Friday, September 18, 2009

The Geometry of Perfume’s Future

Fragrance marketers will resort to “gifts with purchase” and nail biting as they watch sales numbers move into the end of the calendar year. No matter what the outcome, searching for signs of recovery in profit and loss statements will not yield solutions to fundamental paradigm shifts. The perfume category is diluted with smell-alike fragrances, functional products for the home and hyper regulation. Bloggers have become virtual beauty advisers for fragrance connoisseurs and search engine users, challenging the mettle of those who sell at-counter and online. Popular opinion clings to proven growth in luxury niche, but that is only a part of the potential for an upturn.

Great creations are inspired by artistry that pushes boundaries, imagination that riffs on common notions and shatters them, reconfiguring the fragments so that every finished fragrance released resonates with another; not in sameness, but in thoughtfulness that engenders respect for the art of perfumery and results in a consumer’s desire to purchase fragrance. Flankers and celebrity fragrances have become archetypal extensions of the scene in the Wizard of Oz that unmasks the “great and powerful Oz” as an ordinary person (note the latest lawsuit between Abercrombie & Fitch and Beyonce Knowles regarding her fragrant collaboration with Coty). Consumers have a distinct advantage when the curtain is drawn and the impostor is revealed; marketers need to know what existing and potential fragrance consumers want. This could potentially give loyal fragrance fans the power to determine the destiny of the category; the playing field is level and everyone has a pair of ruby slippers.

Where will inspiration for future fragrances come from? Many will be born out of carefully orchestrated synesthetic experiences that complement the sense of smell and reach beyond the gourmand approach of mixing appetizing aspects with aromatic ones. New accords and fragrance families will enter the olfactive palette enhancing emotion via the five senses. Fragrance will literally touch the consumer utilizing warming, tingling, and cooling sensations (the term “haptics” is already nudging its way into the olfactive vocabulary). Believable storytelling will infuse fragrance marketing with elements that are authentic, timeless and educational. Lastly, the paradox of collective individuality will be explored against a global canvas that encourages and respects cultures of difference; an extension of the effects of social media.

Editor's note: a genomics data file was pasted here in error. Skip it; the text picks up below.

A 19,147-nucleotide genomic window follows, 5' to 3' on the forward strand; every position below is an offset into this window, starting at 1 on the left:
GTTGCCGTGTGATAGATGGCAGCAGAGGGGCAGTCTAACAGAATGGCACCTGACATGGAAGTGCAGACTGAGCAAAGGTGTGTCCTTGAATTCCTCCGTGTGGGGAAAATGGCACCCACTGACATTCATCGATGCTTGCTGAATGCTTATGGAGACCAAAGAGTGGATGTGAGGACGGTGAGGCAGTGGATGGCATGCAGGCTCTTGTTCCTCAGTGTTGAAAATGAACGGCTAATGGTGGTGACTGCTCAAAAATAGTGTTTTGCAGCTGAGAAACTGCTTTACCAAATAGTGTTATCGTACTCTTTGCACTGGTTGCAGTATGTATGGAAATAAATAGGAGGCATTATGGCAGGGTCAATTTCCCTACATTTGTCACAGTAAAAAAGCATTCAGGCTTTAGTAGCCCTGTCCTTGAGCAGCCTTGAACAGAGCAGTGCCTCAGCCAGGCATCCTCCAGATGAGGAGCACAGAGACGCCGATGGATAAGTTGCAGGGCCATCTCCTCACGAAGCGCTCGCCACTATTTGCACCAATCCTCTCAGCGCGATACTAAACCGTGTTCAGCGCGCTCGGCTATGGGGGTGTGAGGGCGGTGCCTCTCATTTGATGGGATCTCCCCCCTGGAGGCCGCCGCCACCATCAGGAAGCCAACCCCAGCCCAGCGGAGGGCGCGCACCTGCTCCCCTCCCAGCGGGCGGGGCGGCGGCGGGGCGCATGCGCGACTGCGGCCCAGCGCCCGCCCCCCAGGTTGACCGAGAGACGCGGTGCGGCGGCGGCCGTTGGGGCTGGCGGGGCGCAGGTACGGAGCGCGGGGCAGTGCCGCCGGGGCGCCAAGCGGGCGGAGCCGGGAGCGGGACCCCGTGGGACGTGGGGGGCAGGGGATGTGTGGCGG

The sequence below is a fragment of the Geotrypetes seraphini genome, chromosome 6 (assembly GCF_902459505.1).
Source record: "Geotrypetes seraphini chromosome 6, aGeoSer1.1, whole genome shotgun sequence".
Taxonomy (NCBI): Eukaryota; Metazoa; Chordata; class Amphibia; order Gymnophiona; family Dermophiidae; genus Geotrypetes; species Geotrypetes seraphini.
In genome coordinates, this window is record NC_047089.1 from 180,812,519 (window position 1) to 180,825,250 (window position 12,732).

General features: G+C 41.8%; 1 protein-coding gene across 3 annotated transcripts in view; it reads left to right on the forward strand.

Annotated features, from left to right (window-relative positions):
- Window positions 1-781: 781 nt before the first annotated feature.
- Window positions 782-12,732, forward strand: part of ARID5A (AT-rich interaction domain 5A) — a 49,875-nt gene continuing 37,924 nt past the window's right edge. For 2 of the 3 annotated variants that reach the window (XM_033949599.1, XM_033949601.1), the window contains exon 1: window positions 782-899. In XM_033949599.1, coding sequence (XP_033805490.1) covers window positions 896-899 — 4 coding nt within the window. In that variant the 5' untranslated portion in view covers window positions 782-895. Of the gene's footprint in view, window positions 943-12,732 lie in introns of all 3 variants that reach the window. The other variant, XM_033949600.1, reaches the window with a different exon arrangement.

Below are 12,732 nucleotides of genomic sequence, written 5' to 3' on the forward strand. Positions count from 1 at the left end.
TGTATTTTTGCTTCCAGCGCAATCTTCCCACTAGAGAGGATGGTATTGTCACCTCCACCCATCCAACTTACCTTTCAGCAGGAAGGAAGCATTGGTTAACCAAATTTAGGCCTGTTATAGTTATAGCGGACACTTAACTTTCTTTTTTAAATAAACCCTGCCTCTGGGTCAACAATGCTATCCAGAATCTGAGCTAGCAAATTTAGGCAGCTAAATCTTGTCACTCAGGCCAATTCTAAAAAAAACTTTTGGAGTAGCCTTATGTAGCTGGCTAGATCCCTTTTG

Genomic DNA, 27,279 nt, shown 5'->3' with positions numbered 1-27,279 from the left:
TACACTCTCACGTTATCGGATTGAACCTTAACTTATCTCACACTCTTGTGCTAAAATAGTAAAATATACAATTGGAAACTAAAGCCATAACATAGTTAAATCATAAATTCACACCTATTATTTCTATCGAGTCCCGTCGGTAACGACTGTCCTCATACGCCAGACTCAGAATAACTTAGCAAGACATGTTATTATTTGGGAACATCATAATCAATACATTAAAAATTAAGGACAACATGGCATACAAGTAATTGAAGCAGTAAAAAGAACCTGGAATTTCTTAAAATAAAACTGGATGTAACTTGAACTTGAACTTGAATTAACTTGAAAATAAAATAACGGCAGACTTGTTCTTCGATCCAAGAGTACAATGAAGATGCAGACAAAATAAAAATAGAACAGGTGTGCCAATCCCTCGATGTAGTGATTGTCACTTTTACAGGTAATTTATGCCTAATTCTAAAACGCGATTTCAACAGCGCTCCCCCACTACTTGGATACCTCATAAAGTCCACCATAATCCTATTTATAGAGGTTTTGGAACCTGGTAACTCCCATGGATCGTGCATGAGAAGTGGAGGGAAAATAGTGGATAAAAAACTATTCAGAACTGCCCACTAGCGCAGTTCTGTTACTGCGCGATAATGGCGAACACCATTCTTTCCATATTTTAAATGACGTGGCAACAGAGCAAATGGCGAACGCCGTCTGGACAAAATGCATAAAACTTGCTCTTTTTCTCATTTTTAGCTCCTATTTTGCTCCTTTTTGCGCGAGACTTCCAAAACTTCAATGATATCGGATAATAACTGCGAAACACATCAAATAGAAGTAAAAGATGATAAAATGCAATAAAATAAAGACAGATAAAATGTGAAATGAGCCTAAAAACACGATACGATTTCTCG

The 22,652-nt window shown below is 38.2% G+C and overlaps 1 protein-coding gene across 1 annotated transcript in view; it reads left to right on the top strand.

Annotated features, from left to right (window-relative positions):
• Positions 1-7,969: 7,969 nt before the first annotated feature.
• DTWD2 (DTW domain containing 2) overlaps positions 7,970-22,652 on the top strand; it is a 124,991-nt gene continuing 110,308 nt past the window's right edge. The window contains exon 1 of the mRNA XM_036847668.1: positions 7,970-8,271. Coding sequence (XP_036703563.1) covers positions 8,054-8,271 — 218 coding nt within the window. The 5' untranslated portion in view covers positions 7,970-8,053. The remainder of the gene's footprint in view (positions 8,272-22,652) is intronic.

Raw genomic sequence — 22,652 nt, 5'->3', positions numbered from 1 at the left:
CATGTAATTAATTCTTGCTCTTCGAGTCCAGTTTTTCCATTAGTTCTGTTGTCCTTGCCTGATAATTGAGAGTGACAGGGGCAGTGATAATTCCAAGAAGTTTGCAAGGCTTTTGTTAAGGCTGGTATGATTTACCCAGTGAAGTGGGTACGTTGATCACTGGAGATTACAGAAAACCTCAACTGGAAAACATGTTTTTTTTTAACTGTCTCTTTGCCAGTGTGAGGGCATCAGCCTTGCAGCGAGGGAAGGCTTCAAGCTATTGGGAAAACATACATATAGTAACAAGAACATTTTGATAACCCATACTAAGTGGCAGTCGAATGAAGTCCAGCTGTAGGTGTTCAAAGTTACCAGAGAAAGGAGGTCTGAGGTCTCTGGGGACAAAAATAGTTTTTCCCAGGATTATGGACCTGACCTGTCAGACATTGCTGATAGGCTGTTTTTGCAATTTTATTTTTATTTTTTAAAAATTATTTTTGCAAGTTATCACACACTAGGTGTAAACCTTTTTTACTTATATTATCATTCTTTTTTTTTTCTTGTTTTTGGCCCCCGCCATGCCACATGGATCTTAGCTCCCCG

There is a wonderful example in architecture that illustrates the geometry of perfume’s future. The concept of patterning in tile work relates to the way shapes can fill a space (something akin to the way raw materials are combined to create a diffusive scent). Geometric forms that are common to traditional Islamic ornamentation appear in mesmerizing, elaborate, non-repeating patterns of ornament. These forms support the overall ornamental structure, as illustrated in the architecture of the roof of the tomb of Hafez, a famous Persian poet (note the turquoise star form).

There is a common characteristic in girih (ornate tile work) that permits non-repeating patterns to be aligned in large-scale works; one edge of each tile used in the tile work must be the same length as that of all of the other tiles used. If one considers the architecture of fragrance, there is a lesson that can be inferred by comparing it to ornamental structure; by limiting the number of repeated patterns in perfumery and creating structures that support signature we can liberate olfactive possibilities and introduce myriad creations. It is an approach that is desperately needed if the industry is to survive the hari-kari hand it may have dealt itself.

Monday, September 7, 2009

Proust Revisited: Madeleines and Lime Blossom Tea

The only thing that came between the narrator of Remembrance of Things Past and his madeleine was lime blossom tea. It seeped into buttery crevices, engorging the sponge-like texture of the petite scalloped tea cake before exploding into precious pearls of memory on the tongue. Finding a great madeleine recipe can be as challenging as sourcing artisanal lime blossom tea, but the effort is worthwhile. There's no substitute for indulging in a freshly baked madeleine dipped in a cup of genuine Carpentras tilleul. Glass Petal Smoke shares a personal madeleine recipe and a reliable tea source so Proustian ecstasy can be yours.